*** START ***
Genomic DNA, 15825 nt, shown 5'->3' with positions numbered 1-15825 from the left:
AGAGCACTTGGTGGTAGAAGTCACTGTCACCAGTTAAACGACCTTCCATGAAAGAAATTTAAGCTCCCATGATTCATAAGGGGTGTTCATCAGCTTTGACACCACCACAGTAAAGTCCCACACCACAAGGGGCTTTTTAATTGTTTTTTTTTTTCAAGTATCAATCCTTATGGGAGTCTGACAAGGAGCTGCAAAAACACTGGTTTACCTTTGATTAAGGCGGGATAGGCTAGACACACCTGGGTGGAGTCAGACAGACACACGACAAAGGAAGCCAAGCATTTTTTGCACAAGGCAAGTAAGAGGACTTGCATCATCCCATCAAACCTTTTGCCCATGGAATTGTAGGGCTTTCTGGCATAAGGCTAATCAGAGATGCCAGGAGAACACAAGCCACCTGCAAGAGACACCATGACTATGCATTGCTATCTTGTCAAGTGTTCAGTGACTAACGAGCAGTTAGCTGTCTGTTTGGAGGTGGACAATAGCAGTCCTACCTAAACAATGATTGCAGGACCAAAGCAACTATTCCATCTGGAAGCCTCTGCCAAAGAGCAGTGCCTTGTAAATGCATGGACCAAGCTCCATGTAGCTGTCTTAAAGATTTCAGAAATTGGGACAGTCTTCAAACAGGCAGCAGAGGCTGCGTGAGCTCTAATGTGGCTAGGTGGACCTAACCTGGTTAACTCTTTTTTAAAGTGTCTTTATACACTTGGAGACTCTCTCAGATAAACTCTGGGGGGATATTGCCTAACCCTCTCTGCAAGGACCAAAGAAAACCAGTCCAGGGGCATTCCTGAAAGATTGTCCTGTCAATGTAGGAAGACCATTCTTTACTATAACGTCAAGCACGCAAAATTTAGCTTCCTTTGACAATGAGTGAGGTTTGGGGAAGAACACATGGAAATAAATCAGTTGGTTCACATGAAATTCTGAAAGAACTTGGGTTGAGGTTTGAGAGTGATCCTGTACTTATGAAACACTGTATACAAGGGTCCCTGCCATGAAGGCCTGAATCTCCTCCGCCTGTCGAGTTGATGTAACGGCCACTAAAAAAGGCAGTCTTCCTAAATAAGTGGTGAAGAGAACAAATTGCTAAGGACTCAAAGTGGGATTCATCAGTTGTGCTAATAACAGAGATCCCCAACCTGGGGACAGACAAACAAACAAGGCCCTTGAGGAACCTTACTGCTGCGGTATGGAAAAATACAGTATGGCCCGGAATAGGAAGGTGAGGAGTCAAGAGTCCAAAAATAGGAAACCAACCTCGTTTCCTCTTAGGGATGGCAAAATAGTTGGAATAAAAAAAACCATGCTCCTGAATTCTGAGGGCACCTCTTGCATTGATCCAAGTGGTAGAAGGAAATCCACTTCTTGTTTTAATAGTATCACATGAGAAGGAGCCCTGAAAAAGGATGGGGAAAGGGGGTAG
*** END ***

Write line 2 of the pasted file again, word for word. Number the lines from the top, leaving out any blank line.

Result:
AGAGCACTTGGTGGTAGAAGTCACTGTCACCAGTTAAACGACCTTCCATGAAAGAAATTTAAGCTCCCATGATTCATAAGGGGTGTTCATCAGCTTTGACACCACCACAGTAAAGTCCCACACCACAAGGGGCTTTTTAATTGTTTTTTTTTTTCAAGTATCAATCCTTATGGGAGTCTGACAAGGAGCTGCAAAAACACTGGTTTACCTTTGATTAAGGCGGGATAGGCTAGACACACCTGGGTGGAGTCAGACAGACACACGACAAAGGAAGCCAAGCATTTTTTGCACAAGGCAAGTAAGAGGACTTGCATCATCCCATCAAACCTTTTGCCCATGGAATTGTAGGGCTTTCTGGCATAAGGCTAATCAGAGATGCCAGGAGAACACAAGCCACCTGCAAGAGACACCATGACTATGCATTGCTATCTTGTCAAGTGTTCAGTGACTAACGAGCAGTTAGCTGTCTGTTTGGAGGTGGACAATAGCAGTCCTACCTAAACAATGATTGCAGGACCAAAGCAACTATTCCATCTGGAAGCCTCTGCCAAAGAGCAGTGCCTTGTAAATGCATGGACCAAGCTCCATGTAGCTGTCTTAAAGATTTCAGAAATTGGGACAGTCTTCAAACAGGCAGCAGAGGCTGCGTGAGCTCTAATGTGGCTAGGTGGACCTAACCTGGTTAACTCTTTTTTAAAGTGTCTTTATACACTTGGAGACTCTCTCAGATAAACTCTGGGGGGATATTGCCTAACCCTCTCTGCAAGGACCAAAGAAAACCAGTCCAGGGGCATTCCTGAAAGATTGTCCTGTCAATGTAGGAAGACCATTCTTTACTATAACGTCAAGCACGCAAAATTTAGCTTCCTTTGACAATGAGTGAGGTTTGGGGAAGAACACATGGAAATAAATCAGTTGGTTCACATGAAATTCTGAAAGAACTTGGGTTGAGGTTTGAGAGTGATCCTGTACTTATGAAACACTGTATACAAGGGTCCCTGCCATGAAGGCCTGAATCTCCTCCGCCTGTCGAGTTGATGTAACGGCCACTAAAAAAGGCAGTCTTCCTAAATAAGTGGTGAAGAGAACAAATTGCTAAGGACTCAAAGTGGGATTCATCAGTTGTGCTAATAACAGAGATCCCCAACCTGGGGACAGACAAACAAACAAGGCCCTTGAGGAACCTTACTGCTGCGGTATGGAAAAATACAGTATGGCCCGGAATAGGAAGGTGAGGAGTCAAGAGTCCAAAAATAGGAAACCAACCTCGTTTCCTCTTAGGGATGGCAAAATAGTTGGAATAAAAAAAACCATGCTCCTGAATTCTGAGGGCACCTCTTGCATTGATCCAAGTGGTAGAAGGAAATCCACTTCTTGTTTTAATAGTATCACATGAGAAGGAGCCCTGAAAAAGGATGGGGAAAGGGGGTAG